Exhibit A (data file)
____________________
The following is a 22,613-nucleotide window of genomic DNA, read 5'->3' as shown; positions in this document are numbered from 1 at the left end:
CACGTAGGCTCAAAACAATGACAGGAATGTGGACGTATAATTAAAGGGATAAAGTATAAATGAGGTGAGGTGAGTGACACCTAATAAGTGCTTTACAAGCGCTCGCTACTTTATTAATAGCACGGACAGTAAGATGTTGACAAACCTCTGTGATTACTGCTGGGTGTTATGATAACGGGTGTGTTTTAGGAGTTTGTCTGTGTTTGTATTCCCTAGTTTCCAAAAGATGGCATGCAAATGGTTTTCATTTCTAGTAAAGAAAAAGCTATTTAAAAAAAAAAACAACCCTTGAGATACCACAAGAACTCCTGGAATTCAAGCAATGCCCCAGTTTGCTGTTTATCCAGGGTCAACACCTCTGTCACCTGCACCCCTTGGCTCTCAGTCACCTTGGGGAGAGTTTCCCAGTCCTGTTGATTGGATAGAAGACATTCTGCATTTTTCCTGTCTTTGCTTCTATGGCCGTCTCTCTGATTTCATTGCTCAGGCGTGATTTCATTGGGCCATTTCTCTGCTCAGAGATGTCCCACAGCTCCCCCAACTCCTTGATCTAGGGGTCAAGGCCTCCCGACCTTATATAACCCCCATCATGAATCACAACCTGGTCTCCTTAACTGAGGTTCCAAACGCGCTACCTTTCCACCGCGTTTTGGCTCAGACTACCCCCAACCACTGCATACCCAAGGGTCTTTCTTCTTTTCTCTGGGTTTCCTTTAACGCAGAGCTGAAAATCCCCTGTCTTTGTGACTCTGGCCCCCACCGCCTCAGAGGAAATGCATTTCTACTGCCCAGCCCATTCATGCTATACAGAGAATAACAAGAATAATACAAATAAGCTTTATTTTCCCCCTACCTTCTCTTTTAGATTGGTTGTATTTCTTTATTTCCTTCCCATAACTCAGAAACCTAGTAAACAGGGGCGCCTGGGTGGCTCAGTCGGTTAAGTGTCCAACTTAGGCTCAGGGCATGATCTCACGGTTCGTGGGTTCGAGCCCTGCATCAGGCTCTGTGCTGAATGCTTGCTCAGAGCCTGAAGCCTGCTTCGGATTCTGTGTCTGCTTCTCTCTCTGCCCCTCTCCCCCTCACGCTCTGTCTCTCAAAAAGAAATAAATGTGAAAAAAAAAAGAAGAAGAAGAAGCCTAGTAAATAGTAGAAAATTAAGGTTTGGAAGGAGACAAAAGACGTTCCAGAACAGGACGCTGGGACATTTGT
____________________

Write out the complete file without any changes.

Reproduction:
The following is a 22,613-nucleotide window of genomic DNA, read 5'->3' as shown; positions in this document are numbered from 1 at the left end:
CACGTAGGCTCAAAACAATGACAGGAATGTGGACGTATAATTAAAGGGATAAAGTATAAATGAGGTGAGGTGAGTGACACCTAATAAGTGCTTTACAAGCGCTCGCTACTTTATTAATAGCACGGACAGTAAGATGTTGACAAACCTCTGTGATTACTGCTGGGTGTTATGATAACGGGTGTGTTTTAGGAGTTTGTCTGTGTTTGTATTCCCTAGTTTCCAAAAGATGGCATGCAAATGGTTTTCATTTCTAGTAAAGAAAAAGCTATTTAAAAAAAAAAACAACCCTTGAGATACCACAAGAACTCCTGGAATTCAAGCAATGCCCCAGTTTGCTGTTTATCCAGGGTCAACACCTCTGTCACCTGCACCCCTTGGCTCTCAGTCACCTTGGGGAGAGTTTCCCAGTCCTGTTGATTGGATAGAAGACATTCTGCATTTTTCCTGTCTTTGCTTCTATGGCCGTCTCTCTGATTTCATTGCTCAGGCGTGATTTCATTGGGCCATTTCTCTGCTCAGAGATGTCCCACAGCTCCCCCAACTCCTTGATCTAGGGGTCAAGGCCTCCCGACCTTATATAACCCCCATCATGAATCACAACCTGGTCTCCTTAACTGAGGTTCCAAACGCGCTACCTTTCCACCGCGTTTTGGCTCAGACTACCCCCAACCACTGCATACCCAAGGGTCTTTCTTCTTTTCTCTGGGTTTCCTTTAACGCAGAGCTGAAAATCCCCTGTCTTTGTGACTCTGGCCCCCACCGCCTCAGAGGAAATGCATTTCTACTGCCCAGCCCATTCATGCTATACAGAGAATAACAAGAATAATACAAATAAGCTTTATTTTCCCCCTACCTTCTCTTTTAGATTGGTTGTATTTCTTTATTTCCTTCCCATAACTCAGAAACCTAGTAAACAGGGGCGCCTGGGTGGCTCAGTCGGTTAAGTGTCCAACTTAGGCTCAGGGCATGATCTCACGGTTCGTGGGTTCGAGCCCTGCATCAGGCTCTGTGCTGAATGCTTGCTCAGAGCCTGAAGCCTGCTTCGGATTCTGTGTCTGCTTCTCTCTCTGCCCCTCTCCCCCTCACGCTCTGTCTCTCAAAAAGAAATAAATGTGAAAAAAAAAAGAAGAAGAAGAAGCCTAGTAAATAGTAGAAAATTAAGGTTTGGAAGGAGACAAAAGACGTTCCAGAACAGGACGCTGGGACATTTGT